Babe Ruth was just a rookie serving time in the minor leagues in 1914, when he hit his first professional homerun as a visiting opponent in Toronto. The significance of that homerun grew as Ruth became a baseball and pop culture legend. Today, a commemorative plaque marks the location of this single yet prophetic hit. Everything else, however, has vanished: Hanlan's Point Stadium is now the site of an island airport. The amusement park that sat near the stadium entrance, once dubbed "Canada's Coney Island," has long been extinct. Yet Babe Ruth's homerun ball has outlived them in mythology, sitting on the bottom of Lake Ontario—so some believe. But what of the individuals who made up the Toronto baseball team that ended up on the wrong side of this legend? Obscure and forgotten, they are the Ghosts of Baseball Past. But there was a time when their dreams were alive, their own legends a possibility, and Ruth was just another player like them, hoping to find glory in the major leagues.
Ghostball is a feature-length documentary film, currently in pre-production with a planned April 2016 release date. The film is being made entirely independently by Toronto-based filmmaker Randy Chase, who works professionally as a Researcher and Story Producer in documentary film & TV. He is also a former writer and host of music documentaries for CBC Radio's 'Definitely Not The Opera.' His radio and film work reflect an interest in zeitgeist and the hidden value of the obscure.
In 1914, "Toronto Maple Leafs" is the name of the city's popular baseball team, not its hockey team (that would change 13 years later). They play in the International League, against the Baltimore Orioles, Buffalo Bisons, Rochester Hustlers, Jersey City Skeeters, Newark Indians, Providence Grays and Montreal Royals. Managed by a future Hall Of Fame inductee, the team includes a local boy later made war hero; an outfielder with seven fingers; a former major league homerun champ; a philosophy student; a Cuban teenager; and a pitcher named Bunny who taught the King Of England how to hold a ball. What lays ahead is victory, heartache, fistfights, missed trains, a European War, gruesome injuries, and a nemesis who will dominate them during each of their five encounters that season: George "Babe" Ruth.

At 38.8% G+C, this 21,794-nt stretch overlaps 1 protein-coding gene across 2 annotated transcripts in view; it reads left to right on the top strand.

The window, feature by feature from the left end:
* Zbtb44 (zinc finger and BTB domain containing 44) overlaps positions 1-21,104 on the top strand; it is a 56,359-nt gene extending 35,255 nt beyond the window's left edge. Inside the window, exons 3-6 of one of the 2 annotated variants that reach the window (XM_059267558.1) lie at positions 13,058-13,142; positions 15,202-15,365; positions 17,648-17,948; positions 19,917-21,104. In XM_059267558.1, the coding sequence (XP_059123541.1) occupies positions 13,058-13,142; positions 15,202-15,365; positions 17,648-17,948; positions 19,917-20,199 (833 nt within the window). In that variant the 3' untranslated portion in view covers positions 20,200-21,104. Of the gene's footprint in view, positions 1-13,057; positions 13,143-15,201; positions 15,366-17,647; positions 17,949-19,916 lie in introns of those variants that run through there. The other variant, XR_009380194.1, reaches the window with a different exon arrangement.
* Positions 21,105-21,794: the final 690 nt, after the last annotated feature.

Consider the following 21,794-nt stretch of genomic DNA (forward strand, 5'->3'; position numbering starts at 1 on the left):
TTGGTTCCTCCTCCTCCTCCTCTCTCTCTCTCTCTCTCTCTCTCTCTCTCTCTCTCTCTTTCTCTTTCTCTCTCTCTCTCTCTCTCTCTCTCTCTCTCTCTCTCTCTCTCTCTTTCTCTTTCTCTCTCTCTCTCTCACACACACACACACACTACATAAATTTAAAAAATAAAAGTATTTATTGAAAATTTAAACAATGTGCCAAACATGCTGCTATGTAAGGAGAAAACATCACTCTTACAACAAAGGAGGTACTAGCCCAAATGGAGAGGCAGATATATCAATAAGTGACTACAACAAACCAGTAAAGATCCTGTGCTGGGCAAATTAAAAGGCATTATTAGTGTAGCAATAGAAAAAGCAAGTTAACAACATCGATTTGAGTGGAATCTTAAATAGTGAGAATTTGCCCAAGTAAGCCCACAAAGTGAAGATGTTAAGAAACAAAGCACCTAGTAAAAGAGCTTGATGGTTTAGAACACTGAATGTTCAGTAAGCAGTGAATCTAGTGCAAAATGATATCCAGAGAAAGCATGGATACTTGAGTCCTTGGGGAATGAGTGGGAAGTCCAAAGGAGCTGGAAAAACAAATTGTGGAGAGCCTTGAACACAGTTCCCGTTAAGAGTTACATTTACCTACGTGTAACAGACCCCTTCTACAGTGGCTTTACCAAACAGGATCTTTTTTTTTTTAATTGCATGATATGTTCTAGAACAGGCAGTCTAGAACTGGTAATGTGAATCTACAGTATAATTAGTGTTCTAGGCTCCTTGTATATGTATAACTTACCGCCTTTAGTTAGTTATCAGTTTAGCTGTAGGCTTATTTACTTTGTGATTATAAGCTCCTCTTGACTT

Dramatic re-creations, animated to look like vintage baseball cards, magazines, newspapers and silent film, illustrate the lives and gameplay of each Toronto player as the 1914 season unfolds. Playing with time, Ghostball also imagines the techniques of modern TV sports broadcasting filtered through the technology and style of 1914.
MAY 7, 2017
A truly independent production, Ghostball has been slowly and quietly building in increments over the past three years. Working towards completion funding, we expect to have a significant update by Fall 2017. In the meantime, please follow the project on Twitter @Ghostball1914.
AUG 30, 2014
After a year of development, Ghostball enters a pre-production stage. Development included research, film and animation tests, and uniform design. With the 100-year anniversary of the Babe Ruth homerun around the corner, this website launches a stage of writing, production planning, and fund-raising. Stay tuned for developments. Ghostball is expected to be completed for the start of the baseball season in 2016.